ATLANTA - It has yet to sicken a single American, but the potential for a bird flu virus pandemic riveted the attention of health officials and ordinary people in 2005, making it the year's top health news story.
"On average, about 36,000 people die from influenza in the United States each year, but as long as we don't have one death caused by bird flu, nobody will notice" says Dr. Imma Moron of the Center for Decease Control (CDC) in Atlanta, Georgia. "we're pretty stoked here at the CDC that this whole bird flu thing is in the news, it's keeps people worrying about the onesee's and twosee's who die from that and they don't pay attention to the tens of thousands of deaths caused by the less exotic flu that we don't know how to defeat less pressure on us".
Dr Moron further explained that it's much easier for the CDC to devote all their effort in fighting against the introduction of the bird flu here in the U.S. than it would be to find ways to battle the flu that is already here. "People are strange" says Dr. Moron, "if we have just one or two deaths from the bird flu, there will be widespread panic. But nobody seems to care about the 36,000 deaths we'll have this year from an unnamed flu."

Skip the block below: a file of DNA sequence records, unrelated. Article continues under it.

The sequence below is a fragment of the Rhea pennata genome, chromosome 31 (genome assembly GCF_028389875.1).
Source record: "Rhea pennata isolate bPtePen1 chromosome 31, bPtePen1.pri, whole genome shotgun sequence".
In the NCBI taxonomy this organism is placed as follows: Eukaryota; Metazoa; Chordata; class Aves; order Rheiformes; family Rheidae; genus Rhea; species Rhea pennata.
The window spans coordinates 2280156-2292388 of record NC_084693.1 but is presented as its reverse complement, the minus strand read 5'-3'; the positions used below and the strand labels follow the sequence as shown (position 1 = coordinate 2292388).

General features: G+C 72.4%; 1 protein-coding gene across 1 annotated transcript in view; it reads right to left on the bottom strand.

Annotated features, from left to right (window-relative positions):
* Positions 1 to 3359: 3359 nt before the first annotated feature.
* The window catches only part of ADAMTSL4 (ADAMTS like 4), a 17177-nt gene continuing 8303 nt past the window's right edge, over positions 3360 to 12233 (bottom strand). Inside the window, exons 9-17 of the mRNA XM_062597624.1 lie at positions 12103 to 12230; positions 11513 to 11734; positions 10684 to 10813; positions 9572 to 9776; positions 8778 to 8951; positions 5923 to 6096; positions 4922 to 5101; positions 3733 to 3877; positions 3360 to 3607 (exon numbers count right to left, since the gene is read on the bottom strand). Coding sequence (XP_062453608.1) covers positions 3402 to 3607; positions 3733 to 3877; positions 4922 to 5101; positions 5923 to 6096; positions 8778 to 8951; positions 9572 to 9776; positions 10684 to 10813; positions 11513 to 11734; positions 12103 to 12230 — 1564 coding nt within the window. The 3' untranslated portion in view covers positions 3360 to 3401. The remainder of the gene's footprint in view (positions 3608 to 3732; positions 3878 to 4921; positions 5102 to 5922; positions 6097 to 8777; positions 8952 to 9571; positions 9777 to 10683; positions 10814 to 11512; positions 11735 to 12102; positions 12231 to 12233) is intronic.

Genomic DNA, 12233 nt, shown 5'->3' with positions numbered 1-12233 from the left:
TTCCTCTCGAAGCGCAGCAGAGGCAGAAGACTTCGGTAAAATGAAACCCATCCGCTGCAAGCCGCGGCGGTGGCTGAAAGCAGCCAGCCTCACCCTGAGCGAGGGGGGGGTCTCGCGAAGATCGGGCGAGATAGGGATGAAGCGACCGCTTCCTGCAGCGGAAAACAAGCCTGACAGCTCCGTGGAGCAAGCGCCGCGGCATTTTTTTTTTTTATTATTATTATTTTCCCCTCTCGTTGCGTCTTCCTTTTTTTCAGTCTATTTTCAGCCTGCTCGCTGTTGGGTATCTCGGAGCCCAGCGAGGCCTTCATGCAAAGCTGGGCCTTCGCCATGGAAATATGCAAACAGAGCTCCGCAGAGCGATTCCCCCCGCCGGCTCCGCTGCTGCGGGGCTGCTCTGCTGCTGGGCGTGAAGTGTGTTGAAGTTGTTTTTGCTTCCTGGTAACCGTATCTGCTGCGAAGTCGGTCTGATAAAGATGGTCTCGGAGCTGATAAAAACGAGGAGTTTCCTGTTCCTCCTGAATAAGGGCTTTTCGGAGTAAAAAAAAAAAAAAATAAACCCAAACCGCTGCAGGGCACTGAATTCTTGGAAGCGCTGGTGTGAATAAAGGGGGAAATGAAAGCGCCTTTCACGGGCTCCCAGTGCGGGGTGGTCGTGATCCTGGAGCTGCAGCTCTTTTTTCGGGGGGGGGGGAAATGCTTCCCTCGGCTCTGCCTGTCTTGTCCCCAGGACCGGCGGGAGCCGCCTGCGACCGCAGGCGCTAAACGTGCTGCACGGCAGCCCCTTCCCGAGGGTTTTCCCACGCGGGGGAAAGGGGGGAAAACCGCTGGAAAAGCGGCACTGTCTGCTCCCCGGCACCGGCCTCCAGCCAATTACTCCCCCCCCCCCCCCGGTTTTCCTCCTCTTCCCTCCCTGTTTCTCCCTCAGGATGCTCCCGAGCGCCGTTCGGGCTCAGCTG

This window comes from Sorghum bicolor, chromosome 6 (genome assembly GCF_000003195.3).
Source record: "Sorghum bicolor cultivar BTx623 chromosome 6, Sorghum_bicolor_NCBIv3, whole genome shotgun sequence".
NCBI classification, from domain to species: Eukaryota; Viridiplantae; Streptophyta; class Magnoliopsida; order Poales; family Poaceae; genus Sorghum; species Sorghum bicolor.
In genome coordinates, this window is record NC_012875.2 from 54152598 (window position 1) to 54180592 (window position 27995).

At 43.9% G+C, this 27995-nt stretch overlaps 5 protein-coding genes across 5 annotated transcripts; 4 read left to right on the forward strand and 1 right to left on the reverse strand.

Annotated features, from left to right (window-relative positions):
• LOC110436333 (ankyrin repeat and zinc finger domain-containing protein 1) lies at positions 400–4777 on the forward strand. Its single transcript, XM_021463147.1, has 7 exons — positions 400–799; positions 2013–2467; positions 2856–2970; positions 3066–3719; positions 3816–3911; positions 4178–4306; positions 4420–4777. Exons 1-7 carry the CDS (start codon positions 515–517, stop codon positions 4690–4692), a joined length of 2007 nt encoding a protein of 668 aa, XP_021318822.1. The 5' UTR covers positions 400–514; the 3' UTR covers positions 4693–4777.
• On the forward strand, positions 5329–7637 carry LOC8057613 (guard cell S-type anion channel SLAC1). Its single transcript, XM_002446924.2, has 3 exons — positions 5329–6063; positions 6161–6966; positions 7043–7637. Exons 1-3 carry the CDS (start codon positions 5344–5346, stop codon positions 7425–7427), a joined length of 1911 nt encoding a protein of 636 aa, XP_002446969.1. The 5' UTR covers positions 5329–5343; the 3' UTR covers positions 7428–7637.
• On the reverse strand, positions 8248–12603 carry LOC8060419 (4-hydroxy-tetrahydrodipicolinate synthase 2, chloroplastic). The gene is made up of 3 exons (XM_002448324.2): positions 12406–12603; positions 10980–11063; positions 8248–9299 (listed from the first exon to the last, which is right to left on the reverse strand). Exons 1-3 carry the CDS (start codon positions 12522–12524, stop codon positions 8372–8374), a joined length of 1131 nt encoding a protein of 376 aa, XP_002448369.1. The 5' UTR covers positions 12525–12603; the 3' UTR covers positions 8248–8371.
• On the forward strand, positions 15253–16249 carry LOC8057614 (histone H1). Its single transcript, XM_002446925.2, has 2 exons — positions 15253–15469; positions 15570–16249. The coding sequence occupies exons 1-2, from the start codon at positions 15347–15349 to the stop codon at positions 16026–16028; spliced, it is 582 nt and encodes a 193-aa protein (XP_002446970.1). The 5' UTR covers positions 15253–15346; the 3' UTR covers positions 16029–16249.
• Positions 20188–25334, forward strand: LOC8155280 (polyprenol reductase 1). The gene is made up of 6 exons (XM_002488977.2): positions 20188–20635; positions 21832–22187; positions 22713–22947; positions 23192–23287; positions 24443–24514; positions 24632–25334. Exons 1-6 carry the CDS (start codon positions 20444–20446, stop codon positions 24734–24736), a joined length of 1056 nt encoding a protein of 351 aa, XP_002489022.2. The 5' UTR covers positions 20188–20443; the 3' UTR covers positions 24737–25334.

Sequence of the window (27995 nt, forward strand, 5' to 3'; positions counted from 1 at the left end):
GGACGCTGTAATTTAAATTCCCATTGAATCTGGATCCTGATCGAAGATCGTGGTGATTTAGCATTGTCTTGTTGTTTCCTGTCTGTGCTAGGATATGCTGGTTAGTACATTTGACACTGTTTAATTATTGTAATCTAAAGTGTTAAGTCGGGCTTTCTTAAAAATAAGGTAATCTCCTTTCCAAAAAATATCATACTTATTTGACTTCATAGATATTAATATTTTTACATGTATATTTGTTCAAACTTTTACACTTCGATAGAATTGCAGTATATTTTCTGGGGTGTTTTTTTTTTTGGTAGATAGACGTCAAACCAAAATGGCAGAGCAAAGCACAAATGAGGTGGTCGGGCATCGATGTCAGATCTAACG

Dr. Arthur Rubix, professor of psychology at a non-prestigious backwoods college agrees, "it's not that dieing from the flu is considered a bad thing in most peoples psyche, it's dieing from some exotic foreign version that scares people! Tie it to animals, say it started in a heathen nation that's full of mysticism, man, we don't want no part of that!"
A recent online survey conducted by a high school student without a life, with a margin of error of plus or minus 270 million indicates that a high percentage of Americans would choose to die of a "regular" type of flu rather than bird flu. The general consensus feels the bird flu has a hint of "evil" attached to it, which of course, would be a more gruesome way to die than the normal flu.